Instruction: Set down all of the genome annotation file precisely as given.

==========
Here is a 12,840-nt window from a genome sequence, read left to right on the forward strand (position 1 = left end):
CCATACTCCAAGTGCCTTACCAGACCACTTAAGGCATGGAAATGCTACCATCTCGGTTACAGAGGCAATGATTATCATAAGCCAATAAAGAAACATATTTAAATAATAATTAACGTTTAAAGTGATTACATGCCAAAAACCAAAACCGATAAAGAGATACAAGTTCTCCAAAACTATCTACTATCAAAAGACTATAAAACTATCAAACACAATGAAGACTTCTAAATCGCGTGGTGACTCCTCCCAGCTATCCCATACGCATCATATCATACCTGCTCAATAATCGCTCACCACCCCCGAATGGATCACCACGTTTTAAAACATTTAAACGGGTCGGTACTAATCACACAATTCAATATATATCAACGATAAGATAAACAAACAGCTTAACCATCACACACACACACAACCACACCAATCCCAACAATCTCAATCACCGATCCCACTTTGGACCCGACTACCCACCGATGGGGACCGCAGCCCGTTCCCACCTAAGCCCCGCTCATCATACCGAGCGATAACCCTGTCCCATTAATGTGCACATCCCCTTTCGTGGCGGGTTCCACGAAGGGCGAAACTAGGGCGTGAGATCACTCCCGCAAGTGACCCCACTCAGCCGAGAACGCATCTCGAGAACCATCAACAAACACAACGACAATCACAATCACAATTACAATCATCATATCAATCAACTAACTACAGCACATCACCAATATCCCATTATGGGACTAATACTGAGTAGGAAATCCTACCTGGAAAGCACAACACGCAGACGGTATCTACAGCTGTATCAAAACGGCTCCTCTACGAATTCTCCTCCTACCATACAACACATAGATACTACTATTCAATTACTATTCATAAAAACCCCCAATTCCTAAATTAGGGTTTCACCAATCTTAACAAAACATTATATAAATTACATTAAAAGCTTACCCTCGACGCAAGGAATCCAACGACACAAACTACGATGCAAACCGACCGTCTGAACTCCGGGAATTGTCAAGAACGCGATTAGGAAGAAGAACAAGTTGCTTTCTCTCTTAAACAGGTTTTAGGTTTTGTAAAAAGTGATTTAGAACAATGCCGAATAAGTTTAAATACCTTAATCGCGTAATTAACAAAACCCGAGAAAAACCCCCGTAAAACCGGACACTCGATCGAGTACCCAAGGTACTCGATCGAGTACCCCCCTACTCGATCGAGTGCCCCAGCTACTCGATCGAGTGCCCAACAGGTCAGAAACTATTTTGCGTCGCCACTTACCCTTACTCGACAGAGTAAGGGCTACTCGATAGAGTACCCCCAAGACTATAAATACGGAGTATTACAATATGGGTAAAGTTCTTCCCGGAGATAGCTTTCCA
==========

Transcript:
Here is a 12,840-nt window from a genome sequence, read left to right on the forward strand (position 1 = left end):
CCATACTCCAAGTGCCTTACCAGACCACTTAAGGCATGGAAATGCTACCATCTCGGTTACAGAGGCAATGATTATCATAAGCCAATAAAGAAACATATTTAAATAATAATTAACGTTTAAAGTGATTACATGCCAAAAACCAAAACCGATAAAGAGATACAAGTTCTCCAAAACTATCTACTATCAAAAGACTATAAAACTATCAAACACAATGAAGACTTCTAAATCGCGTGGTGACTCCTCCCAGCTATCCCATACGCATCATATCATACCTGCTCAATAATCGCTCACCACCCCCGAATGGATCACCACGTTTTAAAACATTTAAACGGGTCGGTACTAATCACACAATTCAATATATATCAACGATAAGATAAACAAACAGCTTAACCATCACACACACACACAACCACACCAATCCCAACAATCTCAATCACCGATCCCACTTTGGACCCGACTACCCACCGATGGGGACCGCAGCCCGTTCCCACCTAAGCCCCGCTCATCATACCGAGCGATAACCCTGTCCCATTAATGTGCACATCCCCTTTCGTGGCGGGTTCCACGAAGGGCGAAACTAGGGCGTGAGATCACTCCCGCAAGTGACCCCACTCAGCCGAGAACGCATCTCGAGAACCATCAACAAACACAACGACAATCACAATCACAATTACAATCATCATATCAATCAACTAACTACAGCACATCACCAATATCCCATTATGGGACTAATACTGAGTAGGAAATCCTACCTGGAAAGCACAACACGCAGACGGTATCTACAGCTGTATCAAAACGGCTCCTCTACGAATTCTCCTCCTACCATACAACACATAGATACTACTATTCAATTACTATTCATAAAAACCCCCAATTCCTAAATTAGGGTTTCACCAATCTTAACAAAACATTATATAAATTACATTAAAAGCTTACCCTCGACGCAAGGAATCCAACGACACAAACTACGATGCAAACCGACCGTCTGAACTCCGGGAATTGTCAAGAACGCGATTAGGAAGAAGAACAAGTTGCTTTCTCTCTTAAACAGGTTTTAGGTTTTGTAAAAAGTGATTTAGAACAATGCCGAATAAGTTTAAATACCTTAATCGCGTAATTAACAAAACCCGAGAAAAACCCCCGTAAAACCGGACACTCGATCGAGTACCCAAGGTACTCGATCGAGTACCCCCCTACTCGATCGAGTGCCCCAGCTACTCGATCGAGTGCCCAACAGGTCAGAAACTATTTTGCGTCGCCACTTACCCTTACTCGACAGAGTAAGGGCTACTCGATAGAGTACCCCCAAGACTATAAATACGGAGTATTACAATATGGGTAAAGTTCTTCCCGGAGATAGCTTTCCA